For the average homeowner, there’s more benefit to going solar than ever before. PV panels pay themselves off faster than ever, and some utilities are even paying their customers for the extra energy they generate. But most people still find the whole idea too intimidating to take action.
That’s where Mapdwell, a spin-off company from MIT that is creating incredibly detailed maps of the solar potential for each and every building in various cities, comes in. It's a finalist for Fast Company's 2014 Innovation By Design awards, which will be announced on October 15.
"Solar energy has all this baggage, in a way. Solar panels have been out there for 30 to 40 years, but most homeowners still believe panels are "complicated, expensive, not-for-me kinds of things," says CEO Eduardo Berlin, an architect and designer who is based in Cambridge, MA. "Solar is a real possibility for many people now, but somehow that got missed. It never got rebranded. The idea that you can put something on a roof and create energy from the sun, it’s pretty amazing."
Mapdwell’s rebranding genius is twofold: It’s created a huge, extremely useful data set that shows the solar potential of every individual roof in cities like Boston and Cambridge, MA and Washington, D.C., and it’s also visualized that data in an intuitive way that building owners can easily act upon—for example, by sharing their solar report directly with a systems installer.
While there are a lot of maps examining the solar potential of various cities, every property is different, and it’s hard for people to know the expense and payoff of a system on their roof without consulting and trusting contractors.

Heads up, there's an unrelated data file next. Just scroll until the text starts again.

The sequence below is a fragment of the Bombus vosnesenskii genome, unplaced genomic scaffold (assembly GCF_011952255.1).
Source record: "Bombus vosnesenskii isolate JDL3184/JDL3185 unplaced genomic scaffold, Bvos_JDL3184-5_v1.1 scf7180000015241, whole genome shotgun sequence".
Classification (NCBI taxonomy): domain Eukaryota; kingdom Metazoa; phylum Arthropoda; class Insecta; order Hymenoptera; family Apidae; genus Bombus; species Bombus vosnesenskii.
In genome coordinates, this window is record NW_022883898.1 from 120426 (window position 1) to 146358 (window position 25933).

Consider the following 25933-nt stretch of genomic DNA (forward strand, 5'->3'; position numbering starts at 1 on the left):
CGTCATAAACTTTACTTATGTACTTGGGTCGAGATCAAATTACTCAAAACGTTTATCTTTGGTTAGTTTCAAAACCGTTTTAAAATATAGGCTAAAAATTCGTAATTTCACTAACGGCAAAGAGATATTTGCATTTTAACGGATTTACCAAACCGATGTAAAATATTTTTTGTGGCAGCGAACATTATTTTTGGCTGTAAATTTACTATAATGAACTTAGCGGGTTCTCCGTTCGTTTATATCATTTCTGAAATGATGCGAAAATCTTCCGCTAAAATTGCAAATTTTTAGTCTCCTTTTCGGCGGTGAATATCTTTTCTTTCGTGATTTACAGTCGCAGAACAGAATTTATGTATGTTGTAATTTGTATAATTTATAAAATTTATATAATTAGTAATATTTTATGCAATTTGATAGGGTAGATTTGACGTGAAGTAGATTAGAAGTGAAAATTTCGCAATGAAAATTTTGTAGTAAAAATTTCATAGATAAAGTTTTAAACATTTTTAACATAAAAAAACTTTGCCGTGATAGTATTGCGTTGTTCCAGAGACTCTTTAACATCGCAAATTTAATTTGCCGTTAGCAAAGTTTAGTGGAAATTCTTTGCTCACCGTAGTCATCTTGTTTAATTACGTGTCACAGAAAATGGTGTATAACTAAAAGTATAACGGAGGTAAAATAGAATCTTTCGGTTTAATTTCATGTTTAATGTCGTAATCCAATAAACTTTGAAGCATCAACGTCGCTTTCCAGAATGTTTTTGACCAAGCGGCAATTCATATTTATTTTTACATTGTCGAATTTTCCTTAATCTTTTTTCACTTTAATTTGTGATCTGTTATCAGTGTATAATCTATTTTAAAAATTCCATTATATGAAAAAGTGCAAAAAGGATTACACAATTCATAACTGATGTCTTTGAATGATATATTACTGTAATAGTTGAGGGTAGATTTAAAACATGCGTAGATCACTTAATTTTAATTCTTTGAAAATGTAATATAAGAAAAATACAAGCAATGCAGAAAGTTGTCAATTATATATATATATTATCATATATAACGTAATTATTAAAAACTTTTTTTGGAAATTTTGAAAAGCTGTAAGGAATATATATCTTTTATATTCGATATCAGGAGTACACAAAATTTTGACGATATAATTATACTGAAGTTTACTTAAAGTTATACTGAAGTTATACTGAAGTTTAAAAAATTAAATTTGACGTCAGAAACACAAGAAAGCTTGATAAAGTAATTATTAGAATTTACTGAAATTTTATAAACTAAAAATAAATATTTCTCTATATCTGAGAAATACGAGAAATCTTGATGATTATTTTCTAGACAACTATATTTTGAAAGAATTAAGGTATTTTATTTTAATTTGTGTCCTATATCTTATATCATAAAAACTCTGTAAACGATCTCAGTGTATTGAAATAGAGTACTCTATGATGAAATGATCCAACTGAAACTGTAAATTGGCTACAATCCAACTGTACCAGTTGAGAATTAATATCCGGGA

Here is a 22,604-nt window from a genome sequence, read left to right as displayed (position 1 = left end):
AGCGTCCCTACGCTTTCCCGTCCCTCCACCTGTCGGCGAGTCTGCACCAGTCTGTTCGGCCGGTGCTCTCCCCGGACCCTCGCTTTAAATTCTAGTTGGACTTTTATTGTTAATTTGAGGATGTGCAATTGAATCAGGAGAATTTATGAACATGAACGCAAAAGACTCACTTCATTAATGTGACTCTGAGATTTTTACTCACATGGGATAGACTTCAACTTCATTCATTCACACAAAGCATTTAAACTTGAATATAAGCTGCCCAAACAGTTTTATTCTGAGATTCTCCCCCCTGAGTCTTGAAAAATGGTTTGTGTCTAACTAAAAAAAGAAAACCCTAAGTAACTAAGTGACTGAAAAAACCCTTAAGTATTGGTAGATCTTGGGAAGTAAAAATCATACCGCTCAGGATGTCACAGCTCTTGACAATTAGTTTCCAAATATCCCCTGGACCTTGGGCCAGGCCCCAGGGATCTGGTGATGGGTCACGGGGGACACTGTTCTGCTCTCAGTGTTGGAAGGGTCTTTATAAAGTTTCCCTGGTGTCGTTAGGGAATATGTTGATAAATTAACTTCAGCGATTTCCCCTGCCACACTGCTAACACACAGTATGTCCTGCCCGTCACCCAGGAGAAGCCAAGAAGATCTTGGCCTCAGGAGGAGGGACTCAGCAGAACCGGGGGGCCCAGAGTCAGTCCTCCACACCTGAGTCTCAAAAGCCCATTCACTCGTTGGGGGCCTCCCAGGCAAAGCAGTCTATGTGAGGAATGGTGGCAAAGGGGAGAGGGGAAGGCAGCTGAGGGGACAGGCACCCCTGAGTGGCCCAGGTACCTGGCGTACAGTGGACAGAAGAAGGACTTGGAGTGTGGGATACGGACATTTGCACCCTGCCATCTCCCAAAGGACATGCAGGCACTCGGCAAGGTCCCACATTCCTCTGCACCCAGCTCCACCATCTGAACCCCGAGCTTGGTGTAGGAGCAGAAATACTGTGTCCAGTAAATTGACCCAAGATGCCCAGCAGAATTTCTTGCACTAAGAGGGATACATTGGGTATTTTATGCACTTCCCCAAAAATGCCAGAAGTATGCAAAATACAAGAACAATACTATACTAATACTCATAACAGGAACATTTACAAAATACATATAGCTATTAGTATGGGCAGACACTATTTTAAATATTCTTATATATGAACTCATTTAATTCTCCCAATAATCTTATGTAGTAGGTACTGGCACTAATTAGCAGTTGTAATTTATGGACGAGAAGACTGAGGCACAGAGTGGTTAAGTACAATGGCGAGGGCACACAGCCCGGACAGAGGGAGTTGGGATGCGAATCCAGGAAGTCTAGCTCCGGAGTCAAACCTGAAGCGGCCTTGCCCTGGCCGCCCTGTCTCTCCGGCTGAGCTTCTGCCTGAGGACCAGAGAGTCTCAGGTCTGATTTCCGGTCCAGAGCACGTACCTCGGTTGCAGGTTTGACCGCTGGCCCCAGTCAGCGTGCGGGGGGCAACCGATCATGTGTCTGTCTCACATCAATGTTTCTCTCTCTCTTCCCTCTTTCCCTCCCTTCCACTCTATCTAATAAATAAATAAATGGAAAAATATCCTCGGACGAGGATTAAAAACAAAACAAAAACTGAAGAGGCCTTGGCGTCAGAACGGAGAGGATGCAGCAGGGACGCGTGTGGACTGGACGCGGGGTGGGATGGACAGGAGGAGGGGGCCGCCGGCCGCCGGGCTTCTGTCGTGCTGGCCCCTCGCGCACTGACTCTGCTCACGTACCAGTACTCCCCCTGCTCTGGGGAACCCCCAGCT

Mapdwell does a first pass at this by crunching numbers instead. Using technology developed at MIT, the company takes LIDAR data from aerial mapping flights and creates detailed, one-by-one meter resolution 3-D models of the terrain, complete with roof shapes and tree foliage. It then analyzes the solar potential—rating each roof from "poor" to "excellent"—by averaging historical weather data for every hour of every day, totaling to 8,600 data points for each and every pixel.
All that data crunching makes it simple for the end user: They just type in their address and see detailed information for their property. The they can custom build a solar system based on how much they want to spend, how much energy they want to generate, and how much environmental impact they’d like to have.
An intuitive, beautiful design was a big consideration at every stage of Mapdwell’s development, from the creation of the tool’s friendly "Work With The Sun" tag line, to the inviting shape and color of the pixels on the map, to ensuring that the massive data set behind the tool didn’t slow the site to a crawl.
Presenting complex information without turning users off or overwhelming them was also a challenge.
"Many times designers want to communicate the minimum amount of information to get you interested. But in this case, it’s different," says Berlin. "We had to show you all the information, which can be overwhelming, but you need to have it if you really want to make a decision." The team solved this problem by presenting different categories of metrics in categorized tabs that detail information such as energy generated, environmental impact, and cost.
Berlin says people really become engaged with the material, spending an average of seven minutes on the tool. So far, Mapdwell has created portal for just a handful of cities, but it is continuing to expand. The company also wants to eventually expand its approach and encourage grassroots environmental change at the city level by making similar information systems for rainwater collection, small wind energy installations, and green roofs. It intends to continue to partner with cities or trusted outside organizations in its work.
Says Berlin: "The challenge is: How can you get people interested? How can you get people informed and excited with all these little things that we can do. If I do it, and you do it, and your neighbor does it, it could really have a huge effect. ... You can really empower change within a community by people having all this information—if you manage to get it to them."